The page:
We have seen in Section IS:Invariant Subspaces that generalized eigenspaces are invariant subspaces that in every instance have led to a direct sum decomposition of the domain of the associated linear transformation. This allows us to create a block diagonal matrix representation (Example ISMR4, Example ISMR6). We also know from Theorem RGEN that the restriction of a linear transformation to a generalized eigenspace is almost a nilpotent linear transformation. Of course, we understand nilpotent linear transformations very well from Section NLT:Nilpotent Linear Transformations and we have carefully determined a nice matrix representation for them.

So here is the game plan for the final push. Prove that the domain of a linear transformation always decomposes into a direct sum of generalized eigenspaces. We have unravelled Theorem RGEN at Theorem MRRGE so that we can formulate the matrix representations of the restrictions on the generalized eigenspaces using our storehouse of results about nilpotent linear transformations. Arrive at a matrix representation of any linear transformation that is block diagonal with each block being a Jordan block.

Generalized Eigenspace Decomposition

In Theorem UTMR we were able to show that any linear transformation from $V$ to $V$ has an upper triangular matrix representation (Definition UTM). We will now show that we can improve on the basis yielding this representation by massaging the basis so that the matrix representation is also block diagonal. The subspaces associated with each block will be generalized eigenspaces, so the most general result will be a decomposition of the domain of a linear transformation into a direct sum of generalized eigenspaces.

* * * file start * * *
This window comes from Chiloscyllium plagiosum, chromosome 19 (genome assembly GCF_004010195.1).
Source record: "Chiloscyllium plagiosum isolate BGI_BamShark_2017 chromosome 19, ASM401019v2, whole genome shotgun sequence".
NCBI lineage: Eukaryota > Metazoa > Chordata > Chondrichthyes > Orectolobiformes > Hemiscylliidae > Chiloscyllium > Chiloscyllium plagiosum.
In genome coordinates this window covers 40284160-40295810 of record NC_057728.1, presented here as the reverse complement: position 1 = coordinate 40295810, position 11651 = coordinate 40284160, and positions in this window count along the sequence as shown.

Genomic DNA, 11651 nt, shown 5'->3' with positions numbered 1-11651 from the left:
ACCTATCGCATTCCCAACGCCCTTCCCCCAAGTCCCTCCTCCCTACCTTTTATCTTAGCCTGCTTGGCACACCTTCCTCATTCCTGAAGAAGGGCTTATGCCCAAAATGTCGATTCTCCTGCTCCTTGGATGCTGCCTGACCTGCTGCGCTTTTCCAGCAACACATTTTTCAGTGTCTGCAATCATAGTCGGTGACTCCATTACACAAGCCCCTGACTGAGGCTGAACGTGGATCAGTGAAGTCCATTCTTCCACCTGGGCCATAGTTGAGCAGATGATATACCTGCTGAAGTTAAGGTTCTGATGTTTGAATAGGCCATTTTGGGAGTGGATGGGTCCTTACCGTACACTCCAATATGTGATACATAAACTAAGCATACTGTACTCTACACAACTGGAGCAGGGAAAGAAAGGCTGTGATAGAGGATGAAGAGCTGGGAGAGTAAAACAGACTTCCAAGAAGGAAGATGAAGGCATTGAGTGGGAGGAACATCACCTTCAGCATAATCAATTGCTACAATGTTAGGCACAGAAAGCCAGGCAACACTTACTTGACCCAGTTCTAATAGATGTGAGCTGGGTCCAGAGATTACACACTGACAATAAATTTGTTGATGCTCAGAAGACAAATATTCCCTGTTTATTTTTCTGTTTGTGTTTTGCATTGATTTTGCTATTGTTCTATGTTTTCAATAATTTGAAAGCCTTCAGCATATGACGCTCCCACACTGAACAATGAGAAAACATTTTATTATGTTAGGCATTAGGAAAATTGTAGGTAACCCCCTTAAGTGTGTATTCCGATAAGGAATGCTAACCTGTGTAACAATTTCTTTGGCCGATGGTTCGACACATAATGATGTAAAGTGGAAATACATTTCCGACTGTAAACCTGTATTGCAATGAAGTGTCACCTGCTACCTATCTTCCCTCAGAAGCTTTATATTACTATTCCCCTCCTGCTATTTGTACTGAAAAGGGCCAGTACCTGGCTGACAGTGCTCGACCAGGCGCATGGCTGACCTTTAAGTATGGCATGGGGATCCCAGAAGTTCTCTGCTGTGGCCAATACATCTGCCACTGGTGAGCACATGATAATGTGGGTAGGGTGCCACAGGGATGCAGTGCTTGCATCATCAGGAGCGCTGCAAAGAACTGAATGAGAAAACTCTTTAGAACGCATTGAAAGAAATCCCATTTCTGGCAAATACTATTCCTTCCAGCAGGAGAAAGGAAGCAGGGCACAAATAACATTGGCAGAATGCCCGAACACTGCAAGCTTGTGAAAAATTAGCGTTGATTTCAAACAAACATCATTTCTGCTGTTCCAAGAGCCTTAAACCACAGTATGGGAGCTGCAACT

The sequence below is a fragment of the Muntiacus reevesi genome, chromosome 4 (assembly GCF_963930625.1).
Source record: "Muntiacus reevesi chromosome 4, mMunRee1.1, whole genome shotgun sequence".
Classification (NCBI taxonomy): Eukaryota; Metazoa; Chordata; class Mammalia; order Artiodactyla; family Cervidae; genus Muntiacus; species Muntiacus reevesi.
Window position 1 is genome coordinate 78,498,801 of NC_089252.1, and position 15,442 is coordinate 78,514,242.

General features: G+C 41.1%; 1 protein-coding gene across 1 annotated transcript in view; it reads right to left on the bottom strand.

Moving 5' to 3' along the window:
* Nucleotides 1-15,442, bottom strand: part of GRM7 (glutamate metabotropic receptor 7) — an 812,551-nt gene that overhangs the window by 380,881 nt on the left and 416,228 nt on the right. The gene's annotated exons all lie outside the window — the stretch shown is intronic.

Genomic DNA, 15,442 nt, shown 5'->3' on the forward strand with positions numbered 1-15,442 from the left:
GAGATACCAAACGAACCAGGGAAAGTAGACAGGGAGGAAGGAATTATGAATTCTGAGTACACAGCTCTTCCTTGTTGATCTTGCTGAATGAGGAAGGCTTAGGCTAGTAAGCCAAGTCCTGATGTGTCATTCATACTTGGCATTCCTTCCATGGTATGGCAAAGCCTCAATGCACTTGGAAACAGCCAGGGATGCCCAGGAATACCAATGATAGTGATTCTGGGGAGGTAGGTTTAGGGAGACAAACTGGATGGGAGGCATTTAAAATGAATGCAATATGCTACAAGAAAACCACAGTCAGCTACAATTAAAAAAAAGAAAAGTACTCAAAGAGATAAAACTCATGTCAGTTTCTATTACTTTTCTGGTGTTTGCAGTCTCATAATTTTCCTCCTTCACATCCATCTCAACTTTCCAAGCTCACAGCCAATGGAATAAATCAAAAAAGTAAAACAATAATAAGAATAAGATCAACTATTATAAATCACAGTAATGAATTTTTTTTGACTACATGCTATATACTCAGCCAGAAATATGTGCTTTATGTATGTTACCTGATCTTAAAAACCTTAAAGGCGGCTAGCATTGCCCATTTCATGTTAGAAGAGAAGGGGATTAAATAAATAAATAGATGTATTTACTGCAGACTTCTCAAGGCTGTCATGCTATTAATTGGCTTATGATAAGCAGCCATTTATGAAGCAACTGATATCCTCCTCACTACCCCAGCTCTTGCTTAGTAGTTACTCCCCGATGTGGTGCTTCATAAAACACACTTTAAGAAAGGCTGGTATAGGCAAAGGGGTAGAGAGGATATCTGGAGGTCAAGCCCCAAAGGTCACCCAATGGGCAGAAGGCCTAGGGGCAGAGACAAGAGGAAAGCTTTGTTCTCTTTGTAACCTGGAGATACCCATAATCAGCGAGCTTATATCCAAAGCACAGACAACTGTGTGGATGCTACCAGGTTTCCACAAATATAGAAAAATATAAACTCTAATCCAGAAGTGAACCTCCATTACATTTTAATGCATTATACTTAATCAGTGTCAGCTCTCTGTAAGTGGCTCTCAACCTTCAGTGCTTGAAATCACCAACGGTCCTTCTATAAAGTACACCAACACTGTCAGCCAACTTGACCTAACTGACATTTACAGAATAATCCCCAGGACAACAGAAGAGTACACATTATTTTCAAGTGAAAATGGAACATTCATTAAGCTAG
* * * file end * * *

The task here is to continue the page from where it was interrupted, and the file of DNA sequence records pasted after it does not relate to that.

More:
Theorem GESD (Generalized Eigenspace Decomposition) Suppose that $\ltdefn{T}{V}{V}$ is a linear transformation with distinct eigenvalues $\scalarlist{\lambda}{m}$. Then

\begin{align*} V&= \geneigenspace{T}{\lambda_1}\ds \geneigenspace{T}{\lambda_2}\ds \geneigenspace{T}{\lambda_3}\ds \cdots\ds \geneigenspace{T}{\lambda_m} \end{align*}

Besides a nice decomposition into invariant subspaces, this proof has a bonus for us.

Theorem DGES (Dimension of Generalized Eigenspaces) Suppose $\ltdefn{T}{V}{V}$ is a linear transformation with eigenvalue $\lambda$. Then the dimension of the generalized eigenspace for $\lambda$ is the algebraic multiplicity of $\lambda$, $\dimension{\geneigenspace{T}{\lambda_i}}=\algmult{T}{\lambda_i}$.

Jordan Canonical Form

Now we are in a position to define what we (and others) regard as an especially nice matrix representation. The word "canonical" has at its root, the word "canon," which has various meanings. One is the set of laws established by a church council. Another is a set of writings that are authentic, important or representative. Here we take it to mean the accepted, or best, representative among a variety of choices. Every linear transformation admits a variety of representations, and we will declare one as the best. Hopefully you will agree.

Definition JCF (Jordan Canonical Form) A square matrix is in Jordan canonical form if it meets the following requirements:

1. The matrix is block diagonal.
2. Each block is a Jordan block.
3. If $\rho < \lambda$ then the block $\jordan{k}{\rho}$ occupies rows with indices greater than the indices of the rows occupied by $\jordan{\ell}{\lambda}$.